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North Korean rocket puts object into space, angers neighbours, US

By Reuters - Feb 07,2016 - Last updated at Feb 07,2016

This photo taken from North Korean TV and released by South Korean news agency Yonhap on Sunday shows North Korean leader Kim Jong-un (centre) looking at the rocket launch of Earth observation satellite Kwangmyongsong-4 (AFP photo/ North Korean TV via Yonhap)

SEOUL — North Korea launched a long-range rocket on Sunday carrying what it called a satellite, but its neighbours and the United States denounced the launch as a missile test, conducted in defiance of UN sanctions and just weeks after a nuclear bomb test.

The US Strategic Command said it had detected a missile entering space, and South Korea's military said the rocket had put an object into orbit.

North Korea said the launch of the satellite Kwangmyongsong-4, named after late leader Kim Jong-il, was a "complete success" and it was making a polar orbit of Earth every 94 minutes. The launch order was given by his son, leader Kim Jong-un, who is believed to be 33 years old.

The launch prompted South Korea and the United States to announce that they would explore the feasibility of deploying an advanced missile defence system in South Korea, which China and Russia both oppose, "at the earliest possible date".

North Korea's state news agency carried a still picture of a white rocket, which closely resembled a previously launched rocket, lifting off. Another showed Kim surrounded by cheering military officials at what appeared to be a command centre.

Isolated North Korea's last long-range rocket launch, in 2012, put what it called a communications satellite into orbit, but no signal has ever been detected from it.

"If it can communicate with the Kwangmyongsong-4, North Korea will learn about operating a satellite in space," said David Wright, co-director and senior scientist at the Global Security Programme of the Union of Concerned Scientists.

"Even if not, it gained experience with launching and learned more about the reliability of its rocket systems."

The rocket lifted off at around 9:30am Seoul time (0030 GMT) on a southward trajectory, as planned. Japan's Fuji Television Network showed a streak of light heading into the sky, taken from a camera at China's border with North Korea.

North Korea had notified United Nations agencies that it planned to launch a rocket carrying an Earth observation satellite, triggering opposition from governments that see it as a long-range missile test.

The UN Security Council condemned the launch in an emergency meeting on Sunday, and vowed to take "significant measures" in response to Pyongyang's violations of UN resolutions, Venezuela's UN ambassador said.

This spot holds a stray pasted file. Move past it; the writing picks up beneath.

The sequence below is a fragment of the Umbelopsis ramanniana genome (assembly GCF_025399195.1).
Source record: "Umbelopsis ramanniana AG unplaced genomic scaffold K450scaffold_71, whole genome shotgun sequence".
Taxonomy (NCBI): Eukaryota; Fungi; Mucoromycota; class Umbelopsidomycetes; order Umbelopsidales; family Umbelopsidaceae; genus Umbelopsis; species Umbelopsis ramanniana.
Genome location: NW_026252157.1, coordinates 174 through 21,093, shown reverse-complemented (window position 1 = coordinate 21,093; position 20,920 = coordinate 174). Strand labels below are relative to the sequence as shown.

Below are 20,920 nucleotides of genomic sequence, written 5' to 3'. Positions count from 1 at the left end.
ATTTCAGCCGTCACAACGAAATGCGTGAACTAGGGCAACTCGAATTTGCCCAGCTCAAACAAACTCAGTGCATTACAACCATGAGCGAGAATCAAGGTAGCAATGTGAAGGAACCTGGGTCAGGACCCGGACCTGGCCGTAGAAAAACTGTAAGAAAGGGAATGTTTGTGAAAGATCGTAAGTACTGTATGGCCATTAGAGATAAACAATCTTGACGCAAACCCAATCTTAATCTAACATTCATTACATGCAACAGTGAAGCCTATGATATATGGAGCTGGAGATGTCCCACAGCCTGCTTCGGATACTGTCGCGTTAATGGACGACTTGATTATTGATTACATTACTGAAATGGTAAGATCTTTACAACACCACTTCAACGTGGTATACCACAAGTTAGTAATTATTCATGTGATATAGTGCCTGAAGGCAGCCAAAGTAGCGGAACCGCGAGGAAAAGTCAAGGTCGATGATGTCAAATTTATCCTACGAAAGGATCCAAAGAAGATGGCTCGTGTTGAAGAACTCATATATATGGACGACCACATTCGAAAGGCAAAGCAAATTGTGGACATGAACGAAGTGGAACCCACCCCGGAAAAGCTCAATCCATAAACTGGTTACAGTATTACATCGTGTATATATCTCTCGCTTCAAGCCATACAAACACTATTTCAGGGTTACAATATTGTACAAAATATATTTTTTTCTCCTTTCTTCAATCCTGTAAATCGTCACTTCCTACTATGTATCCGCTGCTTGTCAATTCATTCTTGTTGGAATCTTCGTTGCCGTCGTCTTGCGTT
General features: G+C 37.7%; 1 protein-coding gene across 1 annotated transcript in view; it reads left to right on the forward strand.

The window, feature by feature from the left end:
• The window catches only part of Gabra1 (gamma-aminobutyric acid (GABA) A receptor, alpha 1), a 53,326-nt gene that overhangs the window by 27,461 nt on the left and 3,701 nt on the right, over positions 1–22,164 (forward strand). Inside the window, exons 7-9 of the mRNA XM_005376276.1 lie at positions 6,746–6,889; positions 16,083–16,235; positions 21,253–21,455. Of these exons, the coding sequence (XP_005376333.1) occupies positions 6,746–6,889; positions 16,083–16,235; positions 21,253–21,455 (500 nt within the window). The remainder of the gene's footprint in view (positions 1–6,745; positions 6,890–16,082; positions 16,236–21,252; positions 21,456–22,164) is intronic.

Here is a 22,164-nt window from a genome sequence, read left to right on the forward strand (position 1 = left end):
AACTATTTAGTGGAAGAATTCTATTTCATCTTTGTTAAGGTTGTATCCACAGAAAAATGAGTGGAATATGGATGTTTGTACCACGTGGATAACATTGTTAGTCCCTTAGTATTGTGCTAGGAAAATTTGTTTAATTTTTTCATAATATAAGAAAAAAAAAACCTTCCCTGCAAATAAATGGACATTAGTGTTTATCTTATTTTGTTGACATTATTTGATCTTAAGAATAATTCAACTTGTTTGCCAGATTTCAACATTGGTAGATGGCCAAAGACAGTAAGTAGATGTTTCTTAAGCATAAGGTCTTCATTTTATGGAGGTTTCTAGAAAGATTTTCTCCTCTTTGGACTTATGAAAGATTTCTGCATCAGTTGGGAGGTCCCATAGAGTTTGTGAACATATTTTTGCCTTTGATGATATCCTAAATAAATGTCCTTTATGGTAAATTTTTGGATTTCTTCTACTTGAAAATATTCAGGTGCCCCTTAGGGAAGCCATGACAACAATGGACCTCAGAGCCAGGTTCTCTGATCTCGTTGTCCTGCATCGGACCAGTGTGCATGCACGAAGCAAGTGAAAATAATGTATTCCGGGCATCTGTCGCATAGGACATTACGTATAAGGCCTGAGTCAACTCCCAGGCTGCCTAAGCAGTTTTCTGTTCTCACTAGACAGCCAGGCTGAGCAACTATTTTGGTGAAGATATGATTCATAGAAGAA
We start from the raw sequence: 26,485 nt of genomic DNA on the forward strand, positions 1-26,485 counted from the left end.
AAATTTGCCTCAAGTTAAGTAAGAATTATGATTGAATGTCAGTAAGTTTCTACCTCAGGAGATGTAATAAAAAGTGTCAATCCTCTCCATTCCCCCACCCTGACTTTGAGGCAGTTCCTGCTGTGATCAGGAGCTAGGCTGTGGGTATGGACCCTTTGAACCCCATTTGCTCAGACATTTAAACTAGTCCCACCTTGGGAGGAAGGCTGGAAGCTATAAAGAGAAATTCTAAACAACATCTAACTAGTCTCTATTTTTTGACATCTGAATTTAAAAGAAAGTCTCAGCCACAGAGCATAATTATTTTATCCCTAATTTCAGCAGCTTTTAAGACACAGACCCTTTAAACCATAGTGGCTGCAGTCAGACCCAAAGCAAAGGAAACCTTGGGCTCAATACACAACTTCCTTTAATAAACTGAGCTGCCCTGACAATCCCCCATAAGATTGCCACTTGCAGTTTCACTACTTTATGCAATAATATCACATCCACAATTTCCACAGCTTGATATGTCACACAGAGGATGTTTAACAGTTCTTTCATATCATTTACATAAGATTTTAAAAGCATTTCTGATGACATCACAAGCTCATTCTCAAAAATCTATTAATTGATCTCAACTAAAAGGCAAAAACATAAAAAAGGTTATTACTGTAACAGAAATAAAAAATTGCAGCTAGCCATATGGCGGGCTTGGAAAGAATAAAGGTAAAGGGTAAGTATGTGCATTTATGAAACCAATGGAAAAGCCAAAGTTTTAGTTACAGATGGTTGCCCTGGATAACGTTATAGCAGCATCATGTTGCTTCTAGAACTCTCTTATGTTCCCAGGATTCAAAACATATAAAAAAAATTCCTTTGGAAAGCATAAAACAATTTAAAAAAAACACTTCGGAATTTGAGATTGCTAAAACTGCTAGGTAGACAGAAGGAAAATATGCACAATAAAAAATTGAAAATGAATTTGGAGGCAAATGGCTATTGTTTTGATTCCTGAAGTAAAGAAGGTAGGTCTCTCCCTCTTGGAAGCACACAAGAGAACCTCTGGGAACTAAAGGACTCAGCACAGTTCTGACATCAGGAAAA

Venezuelan Ambassador Rafael Dario Ramirez Carreno, president of the council this month, told reporters the launch was "a serious violation of Security Council resolutions".

US Ambassador Samantha Power told reporters: "We will ensure that the Security Council imposes serious consequences. DPRK's (North Korea) latest transgressions require our response to be even firmer."

The United States and China began discussing a UN sanctions resolution after Pyongyang's January 6 atomic test.

North Korea had initially given a February 8-25 time frame for the launch but on Saturday changed that to February 7-14, apparently taking advantage of clear weather on Sunday.

North Korea's National Aerospace Development Administration called the launch "an epochal event in developing the country's science, technology, economy and defence capability by legitimately exercising the right to use space for independent and peaceful purposes".

The launch and the nuclear test are seen as efforts by the North's young leader to bolster his domestic legitimacy ahead of a ruling party congress in May, the first since 1980.

North Korea's embassy in Moscow said in a statement the country would continue to launch rockets carrying satellites, according to Russia's Interfax news agency.


New missile defence?


South Korea and the United States said that if the advanced missile defence system called Terminal High Altitude Area Defence (THAAD) was deployed to South Korea, it would be focused only on North Korea.

South Korea had been reluctant to discuss openly the possibility of deploying THAAD.

"North Korea continues to develop their nuclear weapons and ballistic missile programmes, and it is the responsibility of our Alliance to maintain a strong defense against those threats," Gen. Curtis M. Scaparrotti, US Forces Korea commander, said in a statement. "THAAD would add an important capability in a layered and effective missile defence."

China, South Korea's biggest trading partner, repeated what it says is "deep concern" about a system whose radar could penetrate its territory.

South Korea's military said it would make annual military exercises with US forces "the most cutting-edge and the biggest" this year. North Korea objects to the drills as a prelude to war by a United States it says is bent on toppling the Pyongyang regime.

The United States has about 28,500 troops in South Korea.

US Secretary of State John Kerry said the United States would work with the UN Security Council on "significant measures" to hold North Korea to account for what he called a flagrant violation of UN resolutions on North Korea's use of ballistic missile technology.


South Korea's navy retrieved what it believes to be a fairing used to protect the satellite on its journey into a space, a sign that it is looking for parts of the discarded rocket for clues into the North's rocket programme, which it did following the previous launch.

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